Mirka Madeleine Mora, or just “Mirka” to Melburnians, was a rare, radiant spirit. A leader in the development of contemporary art in Australia, she applied her vision across drawing, painting, sculpture and fabric craft. Born in France, Mirka lived through the Holocaust in her teenage years and it is that formative experience upon her as a human, a woman and an artist that explains her exhibition at the Jewish Museum of Australia, in Melbourne’s inner south suburb of St Kilda.
Across the spacious upstairs of the museum, various rooms provide wall space for Mirka’s paintings, letters, diary entries and manifestos in her gloriously romantic handwriting, and sketches. In corners and around the periphery of rooms, Mirka’s collections give a glimpse into her loving eye for vulnerable, precious things. Doll heads, a basket of magnifying glasses, teddy bears, porcelain people, paintbrushes and other ephemera abound. Mirka’s works are so diverse in their colour schemes, sizes and media. Of all the glorious paintings, drawings and dolls on show, there are some that are immediately recognizable and compelling. Friends Under The Tree from 1980, an oil on canvas painting, depicts birds and children communing under a tree with a human face. The creatures are depicted in autumnal shades of bronze, oranges and browns on a luminescent green background. They look out at the viewer, almost curiously, as if they’ve been caught mid-play. Mirka was working in her city-studio in Rankins Lane, central Melbourne, during this period. Lovers With Friend, only two years’ later in 1982, depicts semi-naked human lovers entwined, a bare-breasted animal of some nature alongside. Around them, birds and flowers. In this magical garden of Mirka’s imagination, there is so much life. That is what most defines Mirka’s art and herself: her extraordinary and immediate presence that is so feminine in its nurturing, creative force.
During the Vel’ d’Hiv Roundup in 1942, Mirka was arrested. Her father, Leon Zelik, arranged for her release, thus avoiding Mirka and her mother, Celia Gelbein’s deportation to Auschwitz. Between 1942 and 1945 the family evaded arrest via living in the forest. After the war, Mirka met wartime resistance fighter Georges Mora and after marrying in 1947 when Mirka was 17, they migrated to Australia in 1951 with their first son, Phillipe.
A video playing on repeat in a downstairs room captures Mirka at her most confessional. Her grey hair, her large kohl-rimmed eyes, her soft, pale skin fill the screen. She is, like her paintings, both gorgeously innocent and cherubic but there is also a sadness to her, a propensity to sparkle and radiate mirth before – suddenly – becoming pensive. At one stage, she says we must always think of the dead. She reveals that despite Georges’ offers to move to Saigon, she was determined to move to Melbourne. At 16, Mirka read Scenes de la vie de Boheme by Henri Murger, recounting the travels of a photographer across Australia’s south-eastern state of Victoria. It developed in her a desire to live the bohemian life in Melbourne, which she did for the remainder of her life.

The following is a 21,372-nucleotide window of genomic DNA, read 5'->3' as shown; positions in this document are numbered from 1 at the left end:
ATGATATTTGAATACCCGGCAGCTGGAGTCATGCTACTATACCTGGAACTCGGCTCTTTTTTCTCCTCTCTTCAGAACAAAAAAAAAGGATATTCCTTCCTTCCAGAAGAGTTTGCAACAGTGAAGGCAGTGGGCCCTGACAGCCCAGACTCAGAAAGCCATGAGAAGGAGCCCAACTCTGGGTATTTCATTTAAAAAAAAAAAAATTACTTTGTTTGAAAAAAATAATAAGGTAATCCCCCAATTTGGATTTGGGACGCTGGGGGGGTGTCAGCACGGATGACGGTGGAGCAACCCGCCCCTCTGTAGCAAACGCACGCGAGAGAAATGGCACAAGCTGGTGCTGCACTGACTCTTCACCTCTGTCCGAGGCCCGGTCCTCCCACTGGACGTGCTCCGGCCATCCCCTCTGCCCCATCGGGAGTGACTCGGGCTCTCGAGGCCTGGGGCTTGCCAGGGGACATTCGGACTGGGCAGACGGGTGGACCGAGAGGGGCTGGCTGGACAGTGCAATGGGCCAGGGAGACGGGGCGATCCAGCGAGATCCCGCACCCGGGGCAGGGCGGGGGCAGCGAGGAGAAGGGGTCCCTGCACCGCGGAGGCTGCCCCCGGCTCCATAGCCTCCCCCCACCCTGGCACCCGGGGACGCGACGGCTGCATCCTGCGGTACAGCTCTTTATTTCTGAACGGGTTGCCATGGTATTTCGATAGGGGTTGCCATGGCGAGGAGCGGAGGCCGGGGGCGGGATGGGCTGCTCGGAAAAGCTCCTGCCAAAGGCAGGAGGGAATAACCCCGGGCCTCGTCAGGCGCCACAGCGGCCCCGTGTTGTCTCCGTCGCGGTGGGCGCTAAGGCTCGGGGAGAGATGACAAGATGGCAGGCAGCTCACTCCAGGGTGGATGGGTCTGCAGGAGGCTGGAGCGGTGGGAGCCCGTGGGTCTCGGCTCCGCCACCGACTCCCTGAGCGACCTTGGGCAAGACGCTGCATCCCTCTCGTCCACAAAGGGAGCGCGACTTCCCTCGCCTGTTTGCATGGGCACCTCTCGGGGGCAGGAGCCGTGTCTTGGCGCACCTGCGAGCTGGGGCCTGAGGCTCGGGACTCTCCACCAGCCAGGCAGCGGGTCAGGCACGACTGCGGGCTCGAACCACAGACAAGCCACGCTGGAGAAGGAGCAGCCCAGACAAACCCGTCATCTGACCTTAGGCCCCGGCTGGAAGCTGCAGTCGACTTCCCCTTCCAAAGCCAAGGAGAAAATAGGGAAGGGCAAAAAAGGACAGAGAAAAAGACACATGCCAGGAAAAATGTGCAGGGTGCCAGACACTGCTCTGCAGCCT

One of Mirka’s most well-known images, featuring repeatedly in her paintings, are the lovers. The pair, intertwined, appear to cling to each other in a combination of both co-dependence and resolve that there simply isn’t any alternative but to be together. Are they lovers in the conventional sense, or are they mother and child, brother and sister, human and angel? Like many of Mirka’s beautiful images – both abstract and figurative – of creatures both human and animal, the traditional roles they may fit are less important than the relationship between them – always loving, always tender, always open to embrace. They are images that are deeply feminine in their nurturing, nourishing nature.
Mirka had two more children during the sixteen years she lived in central Melbourne, William in 1953 and Tiriel in 1958. She and Georges would host marvelous parties, full of Melbourne’s most notable artistic talent at the Mirka Cafe on Exhibition Street, at the heart of Melbourne’s central business district to this day.
Mirka’s artistic world is one of gentle giants, soft-bellied creatures that are both primitive and animist in that every creature, even birds with breasts, appear intelligent and human to a degree. There are snakes, birds, rabbits, kangaroos, dogs, angels and naked humans. In Mirka’s magical realm, they both love and hate each other but coexist, lucky to be alive and exactly as they are. Luck and love are two elements Mirka returns to in her video interview and visually, in her drawings, paintings and soft-fabric sculptures (or dolls).
“You remember every work,” Mirka said in an interview in 2010 for her exhibition at Heide Museum of Modern Art in Melbourne. “I think people will be very moved…people have known me for 50 years now, they’ve grown with me and my work.”
Over a decade later, sadly without Mirka’s joyful visage present, her work still moves people. Like Mirka’s own spirit, there is an eternal youthfulness to her creatures, a sense they may always be loving and battling each other. Infinitely alive, lucky to be here.